While Africa must be saved from climate change, sustainable farming practices have always been interwoven in its agricultural DNA. By FAO’s own admission, the continent’s agriculture produced a tiny proportion of global carbon emissions.
However, the continent was not absolved from the looming climate change carnage. As far back as 2009 FAO cast an eerie warning to Africa that by the year 2100 “projections on yield reduction will show a drop of up to 50% and crop revenue will be forecasted to fall by as much as 90%.”
This undoubtedly may occur in 100 years’ time but not without Africans observing and adhering to their cultural ways of farming. Some cultures in Africa have managed to survive volatile weather conditions and drought spells, yet the archives of history have not been fair in recording this phenomenon.
Kennedy Manene, environmental researcher, offers a reasonable explanation to this quagmire. In his research titled ‘Indigenous practices of environmental sustainability in the Tonga community of southern Zambia’ he believed culture played a significant role in preserving the agricultural environment.
“The study revealed that selective harvesting, totemism and taboos, organic farming, crop rotation and intercropping, sacredness of water sources and traditional authority were the main instruments of environmental conservation amongst the Tonga.”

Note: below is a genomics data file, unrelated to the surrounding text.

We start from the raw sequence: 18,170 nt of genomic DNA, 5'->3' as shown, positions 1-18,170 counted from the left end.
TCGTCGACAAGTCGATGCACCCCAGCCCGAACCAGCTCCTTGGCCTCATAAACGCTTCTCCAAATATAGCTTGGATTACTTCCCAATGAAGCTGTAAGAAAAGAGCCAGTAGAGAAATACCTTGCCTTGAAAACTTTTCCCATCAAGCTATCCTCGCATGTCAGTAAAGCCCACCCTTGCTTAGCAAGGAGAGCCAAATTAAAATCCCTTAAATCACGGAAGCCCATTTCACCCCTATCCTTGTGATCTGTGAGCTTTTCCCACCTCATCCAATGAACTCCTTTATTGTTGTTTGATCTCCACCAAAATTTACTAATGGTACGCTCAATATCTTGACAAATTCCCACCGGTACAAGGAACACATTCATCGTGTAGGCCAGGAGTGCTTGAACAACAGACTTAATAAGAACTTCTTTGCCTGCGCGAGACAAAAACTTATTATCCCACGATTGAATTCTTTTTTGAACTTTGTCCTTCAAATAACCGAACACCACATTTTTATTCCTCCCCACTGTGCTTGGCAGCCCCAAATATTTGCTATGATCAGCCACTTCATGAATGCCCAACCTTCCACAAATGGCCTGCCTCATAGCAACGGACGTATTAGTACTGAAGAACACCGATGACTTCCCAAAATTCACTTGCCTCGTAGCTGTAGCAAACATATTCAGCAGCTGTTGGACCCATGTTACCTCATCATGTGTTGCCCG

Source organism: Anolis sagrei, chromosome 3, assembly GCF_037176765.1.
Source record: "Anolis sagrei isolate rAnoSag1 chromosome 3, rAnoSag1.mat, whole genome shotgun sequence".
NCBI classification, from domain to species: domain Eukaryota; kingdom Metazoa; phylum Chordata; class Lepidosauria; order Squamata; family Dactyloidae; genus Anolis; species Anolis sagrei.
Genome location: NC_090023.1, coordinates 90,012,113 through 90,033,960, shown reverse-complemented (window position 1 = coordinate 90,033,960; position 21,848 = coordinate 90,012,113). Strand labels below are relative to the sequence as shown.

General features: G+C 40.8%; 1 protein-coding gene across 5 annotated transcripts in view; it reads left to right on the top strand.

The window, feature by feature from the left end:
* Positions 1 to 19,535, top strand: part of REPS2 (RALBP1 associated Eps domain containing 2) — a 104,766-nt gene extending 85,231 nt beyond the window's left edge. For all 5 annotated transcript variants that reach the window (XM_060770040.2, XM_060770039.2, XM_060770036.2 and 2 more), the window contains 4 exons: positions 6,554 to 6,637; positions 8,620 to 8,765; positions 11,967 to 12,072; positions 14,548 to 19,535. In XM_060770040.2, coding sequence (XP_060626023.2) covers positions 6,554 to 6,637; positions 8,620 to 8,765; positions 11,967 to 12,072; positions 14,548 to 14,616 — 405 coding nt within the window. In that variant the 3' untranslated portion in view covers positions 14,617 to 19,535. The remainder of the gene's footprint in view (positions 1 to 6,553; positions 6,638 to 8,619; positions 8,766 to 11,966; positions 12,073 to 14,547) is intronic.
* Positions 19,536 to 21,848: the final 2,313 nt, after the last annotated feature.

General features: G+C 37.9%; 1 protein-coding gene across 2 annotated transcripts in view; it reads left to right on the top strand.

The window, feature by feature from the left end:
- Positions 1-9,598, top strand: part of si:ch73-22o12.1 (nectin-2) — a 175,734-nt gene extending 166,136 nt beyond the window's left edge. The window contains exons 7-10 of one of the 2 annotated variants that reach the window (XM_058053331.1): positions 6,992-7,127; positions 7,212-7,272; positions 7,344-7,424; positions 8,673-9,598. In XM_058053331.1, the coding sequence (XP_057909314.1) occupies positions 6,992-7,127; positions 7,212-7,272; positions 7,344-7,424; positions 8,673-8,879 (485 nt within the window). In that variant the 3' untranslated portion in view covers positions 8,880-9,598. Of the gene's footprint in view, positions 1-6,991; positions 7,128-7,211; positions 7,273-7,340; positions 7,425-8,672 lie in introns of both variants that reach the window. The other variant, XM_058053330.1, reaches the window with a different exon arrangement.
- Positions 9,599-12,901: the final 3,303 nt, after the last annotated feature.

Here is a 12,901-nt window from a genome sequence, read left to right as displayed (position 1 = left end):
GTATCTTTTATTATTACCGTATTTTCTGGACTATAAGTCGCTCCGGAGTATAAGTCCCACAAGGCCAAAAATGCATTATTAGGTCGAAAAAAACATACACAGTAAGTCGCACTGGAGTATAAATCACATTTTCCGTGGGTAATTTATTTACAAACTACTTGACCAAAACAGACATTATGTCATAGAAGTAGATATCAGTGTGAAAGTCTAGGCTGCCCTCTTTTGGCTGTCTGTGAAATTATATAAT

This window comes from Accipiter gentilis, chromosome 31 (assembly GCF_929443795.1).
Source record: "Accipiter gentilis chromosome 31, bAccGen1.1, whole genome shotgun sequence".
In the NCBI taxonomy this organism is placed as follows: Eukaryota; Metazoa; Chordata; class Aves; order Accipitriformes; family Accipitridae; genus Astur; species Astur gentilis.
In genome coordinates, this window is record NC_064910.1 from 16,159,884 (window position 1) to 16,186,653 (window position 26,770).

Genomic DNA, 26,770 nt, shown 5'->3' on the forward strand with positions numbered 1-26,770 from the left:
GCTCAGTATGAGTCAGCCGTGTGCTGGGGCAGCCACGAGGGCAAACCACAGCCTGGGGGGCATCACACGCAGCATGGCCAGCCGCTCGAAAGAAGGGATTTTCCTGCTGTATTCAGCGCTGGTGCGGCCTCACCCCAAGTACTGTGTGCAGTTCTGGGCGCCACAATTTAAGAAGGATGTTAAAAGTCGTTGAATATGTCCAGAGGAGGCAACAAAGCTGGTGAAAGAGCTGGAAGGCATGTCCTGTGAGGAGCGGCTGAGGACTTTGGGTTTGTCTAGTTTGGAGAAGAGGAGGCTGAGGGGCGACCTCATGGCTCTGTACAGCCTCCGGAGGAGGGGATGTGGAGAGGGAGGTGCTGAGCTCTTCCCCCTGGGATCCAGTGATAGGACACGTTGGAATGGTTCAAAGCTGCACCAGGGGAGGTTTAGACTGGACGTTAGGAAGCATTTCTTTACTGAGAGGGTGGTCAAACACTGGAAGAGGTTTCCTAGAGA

Kennedy also discovered that the Tonga people employed various strategies to conserve soil, water, animals, medicinal and fruit plants, and rangeland. Some interesting sustainable farming practices handed down from generation to generation include;
• land is left unploughed for 4 years, to enable it regenerate.
• maize is grown in the same field for about 3 years before another crop is planted
• livestock manure is used to sustain land by using grass and crop residues and adding them in cattle kraals
• the best of the grain seeds is preserved by hanging or stacking them in the roof of the kitchen where smoke acts as grain preservative against pests.
The Tonga people are one but many African communities still perpetuating the culture of sustainable farming in an African way. From the Igbos of Nigeria, to the Dikgale Community in Limpopo Province of South Africa, Ba’Aka pygmies of Central Africa etc all show similar patterns